March 31, 2017  Remaining Contractual Life  Exercise Price 
13,216  less than 1 year  $27.70 
         

  

The aggregate intrinsic value of outstanding stock options and exercisable stock options was $110,000 at March 31, 2017 and $20,000 at December 31, 2016. Aggregate intrinsic value represents the difference between the Company’s closing stock price on the last trading day of the period, which was $36.00 and $29.00 per share at March 31, 2017 and December 31, 2016, respectively, and the exercise price multiplied by the number of options outstanding.

 

The Company granted restricted stock and stock units in accordance with the Plan. The vesting period for outstanding granted restricted stock is between three and five years. As of March 31, 2017 and December 31, 2016, unrecognized stock compensation expense was $897,000 and $810,000, respectively. The following tables summarize the unvested restricted stock awards outstanding at March 31, 2017 and December 31, 2016, respectively.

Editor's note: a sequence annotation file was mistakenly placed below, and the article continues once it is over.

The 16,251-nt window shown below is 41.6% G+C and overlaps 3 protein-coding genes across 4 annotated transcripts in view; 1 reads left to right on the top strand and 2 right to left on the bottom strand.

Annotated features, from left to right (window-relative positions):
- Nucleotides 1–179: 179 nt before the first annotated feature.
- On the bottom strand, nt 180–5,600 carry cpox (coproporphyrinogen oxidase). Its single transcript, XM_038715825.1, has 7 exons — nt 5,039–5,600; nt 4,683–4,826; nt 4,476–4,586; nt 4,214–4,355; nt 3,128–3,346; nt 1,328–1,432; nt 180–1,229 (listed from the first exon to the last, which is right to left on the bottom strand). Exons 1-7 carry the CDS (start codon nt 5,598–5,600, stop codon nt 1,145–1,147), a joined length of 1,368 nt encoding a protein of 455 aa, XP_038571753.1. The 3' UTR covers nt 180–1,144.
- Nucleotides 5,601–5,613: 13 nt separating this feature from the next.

Restricted Stock 
   Number of Shares   Weighted
Average Grant
Date Fair Value
 
         
Nonvested at January 1, 2017   47,881   $20.41 
Granted   6,752    30.20 
Vested   (18,423)   20.04 
Cancelled   (86)   20.75 
           
Nonvested at March 31, 2017   36,124   $22.43 

 

 

   Restricted Stock 
   Number of Shares   Weighted
Average Grant
Date Fair Value
 
         
Nonvested at January 1, 2016   37,048   $19.83 
Granted   27,403    21.00 
Vested   (15,912)   20.09 
Cancelled   (658)   20.31 
           
Nonvested at December 31, 2016   47,881   $20.41 

 

 9 

 

  

NOTE 7 – GUARANTEED PREFERRED BENEFICIAL INTEREST IN JUNIOR SUBORDINATED DEBENTURES (“TRUPs”)

On June 15, 2005, Tri-County Capital Trust II (“Capital Trust II”), a Delaware business trust formed, funded and wholly owned by the Company, issued $5.0 million of variable-rate capital securities in a private pooled transaction. The variable rate is based on the 90-day LIBOR rate plus 1.70%. The Trust used the proceeds from this issuance, along with the $155,000 for Capital Trust II’s common securities, to purchase $5.2 million of the Company’s junior subordinated debentures. The interest rate on the debentures and the trust preferred securities is variable and adjusts quarterly. These capital securities qualify as Tier I capital and are presented in the Consolidated Balance Sheets as “Guaranteed Preferred Beneficial Interests in Junior Subordinated Debentures.” Both the capital securities of Capital Trust II and the junior subordinated debentures are scheduled to mature on June 15, 2035, unless called by the Company.